Maasai Tribe

While traveling through Tanzania and Kenya, I had the privilege of meeting several local Masai tribes along the way.  The Masai people are an indigenous group located in the southern part of Kenya and parts of Northern Tanzania.  There are many similarities between tribes but also distinct differences which set them apart from each other.  Some Masai have stretched holes in their ears decorated with colorful beaded jewelry.  Some men have round burnt marks on both cheeks, others wear different colored clothing depending on the color of the dirt.  At Tsavo National Park in Kenya, the dirt is so red that the Masai people wear blues and purples so not to blend in.

Before entering a village, the son of the chief greets you and welcomes you to their village followed by a long welcome dance performed by the whole tribe.  Talk about a warm welcome.  The men and women line up and perform their traditional dance of singing and jumping in place.  After the dance, you are allowed inside to learn about their culture and how they live.  I actually learned how to make fire using two sticks and how to build resistance against malaria by chewing on a certain plant.  I also learned that their huts are made up of sticks, cow urine and fresh cow dung…maybe that was more than I needed to know.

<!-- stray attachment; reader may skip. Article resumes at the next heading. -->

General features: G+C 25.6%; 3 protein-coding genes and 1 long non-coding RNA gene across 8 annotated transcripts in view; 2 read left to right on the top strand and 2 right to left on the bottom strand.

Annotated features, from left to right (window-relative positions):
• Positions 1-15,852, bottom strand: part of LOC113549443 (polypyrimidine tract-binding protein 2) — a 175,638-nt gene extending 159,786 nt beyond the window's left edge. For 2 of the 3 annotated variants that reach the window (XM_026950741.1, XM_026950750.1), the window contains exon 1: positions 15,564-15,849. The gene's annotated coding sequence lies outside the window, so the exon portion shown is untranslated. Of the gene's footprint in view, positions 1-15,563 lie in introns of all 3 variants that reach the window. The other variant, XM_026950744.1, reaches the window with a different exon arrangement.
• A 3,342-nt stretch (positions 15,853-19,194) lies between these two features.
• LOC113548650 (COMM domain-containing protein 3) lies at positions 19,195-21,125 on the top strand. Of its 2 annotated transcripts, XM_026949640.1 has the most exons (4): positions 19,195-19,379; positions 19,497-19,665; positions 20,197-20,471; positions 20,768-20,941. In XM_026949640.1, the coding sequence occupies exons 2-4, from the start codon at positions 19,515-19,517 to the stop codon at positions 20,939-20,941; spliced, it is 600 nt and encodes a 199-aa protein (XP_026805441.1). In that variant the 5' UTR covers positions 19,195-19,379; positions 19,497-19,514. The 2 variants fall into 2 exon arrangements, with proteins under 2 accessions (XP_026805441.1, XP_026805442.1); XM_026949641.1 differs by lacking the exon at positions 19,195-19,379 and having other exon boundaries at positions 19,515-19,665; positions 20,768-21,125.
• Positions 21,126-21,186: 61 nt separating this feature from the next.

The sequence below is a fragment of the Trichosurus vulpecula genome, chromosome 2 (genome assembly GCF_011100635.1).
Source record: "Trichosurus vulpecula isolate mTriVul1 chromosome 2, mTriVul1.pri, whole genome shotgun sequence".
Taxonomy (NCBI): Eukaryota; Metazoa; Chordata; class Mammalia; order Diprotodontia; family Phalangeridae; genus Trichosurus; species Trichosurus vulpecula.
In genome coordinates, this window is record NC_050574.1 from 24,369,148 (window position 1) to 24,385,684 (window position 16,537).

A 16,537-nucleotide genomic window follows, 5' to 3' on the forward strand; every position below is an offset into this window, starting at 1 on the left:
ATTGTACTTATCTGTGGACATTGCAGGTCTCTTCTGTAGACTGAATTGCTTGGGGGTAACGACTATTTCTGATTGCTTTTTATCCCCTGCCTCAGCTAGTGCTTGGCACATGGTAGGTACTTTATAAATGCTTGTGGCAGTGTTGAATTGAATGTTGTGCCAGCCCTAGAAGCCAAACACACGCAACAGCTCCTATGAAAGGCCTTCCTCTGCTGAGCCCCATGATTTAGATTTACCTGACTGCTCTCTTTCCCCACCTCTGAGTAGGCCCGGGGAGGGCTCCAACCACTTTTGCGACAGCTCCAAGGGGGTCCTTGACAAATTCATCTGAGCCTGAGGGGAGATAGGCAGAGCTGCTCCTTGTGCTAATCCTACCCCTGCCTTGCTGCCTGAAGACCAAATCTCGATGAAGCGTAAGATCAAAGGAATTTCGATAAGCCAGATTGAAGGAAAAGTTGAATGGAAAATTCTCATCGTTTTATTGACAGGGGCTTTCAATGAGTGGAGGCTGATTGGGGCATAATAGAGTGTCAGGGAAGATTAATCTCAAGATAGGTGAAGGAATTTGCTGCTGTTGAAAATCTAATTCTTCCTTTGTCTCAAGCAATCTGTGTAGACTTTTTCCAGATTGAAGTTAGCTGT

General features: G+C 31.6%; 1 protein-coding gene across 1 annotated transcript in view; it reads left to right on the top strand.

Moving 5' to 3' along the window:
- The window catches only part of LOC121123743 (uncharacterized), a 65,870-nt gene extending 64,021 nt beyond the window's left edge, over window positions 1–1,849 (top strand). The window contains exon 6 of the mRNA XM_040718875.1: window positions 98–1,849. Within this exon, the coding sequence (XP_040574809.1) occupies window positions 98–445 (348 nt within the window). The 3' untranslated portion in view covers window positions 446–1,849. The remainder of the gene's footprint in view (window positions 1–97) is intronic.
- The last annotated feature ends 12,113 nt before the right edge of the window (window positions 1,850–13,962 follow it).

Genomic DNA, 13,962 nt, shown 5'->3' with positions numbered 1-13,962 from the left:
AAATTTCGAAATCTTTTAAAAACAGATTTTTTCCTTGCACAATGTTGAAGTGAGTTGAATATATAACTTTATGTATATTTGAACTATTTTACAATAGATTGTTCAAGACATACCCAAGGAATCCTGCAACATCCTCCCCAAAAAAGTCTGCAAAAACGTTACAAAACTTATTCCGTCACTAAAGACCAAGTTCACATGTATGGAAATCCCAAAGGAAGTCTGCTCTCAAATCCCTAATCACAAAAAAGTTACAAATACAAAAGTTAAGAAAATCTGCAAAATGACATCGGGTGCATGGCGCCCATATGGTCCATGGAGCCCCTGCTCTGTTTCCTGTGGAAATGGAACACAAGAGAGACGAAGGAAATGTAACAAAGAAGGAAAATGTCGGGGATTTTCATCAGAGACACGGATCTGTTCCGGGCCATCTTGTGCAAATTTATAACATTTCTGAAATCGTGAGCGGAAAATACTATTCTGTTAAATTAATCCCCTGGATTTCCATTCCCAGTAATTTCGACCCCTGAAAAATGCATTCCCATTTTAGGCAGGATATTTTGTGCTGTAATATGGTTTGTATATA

Becoming a man in the tribe is very important for a young boy.  At around the age of 14, boys are circumcised (without anesthetics) and after completion, wear ostrich feathers on their head and paint their faces to signify their passage to manhood.  On my way to the city of Arusha, I spotted a young boy (photo above) along the road who had apparently just gone through the ritual.  I stopped to meet him and congratulate him on passing his initiation.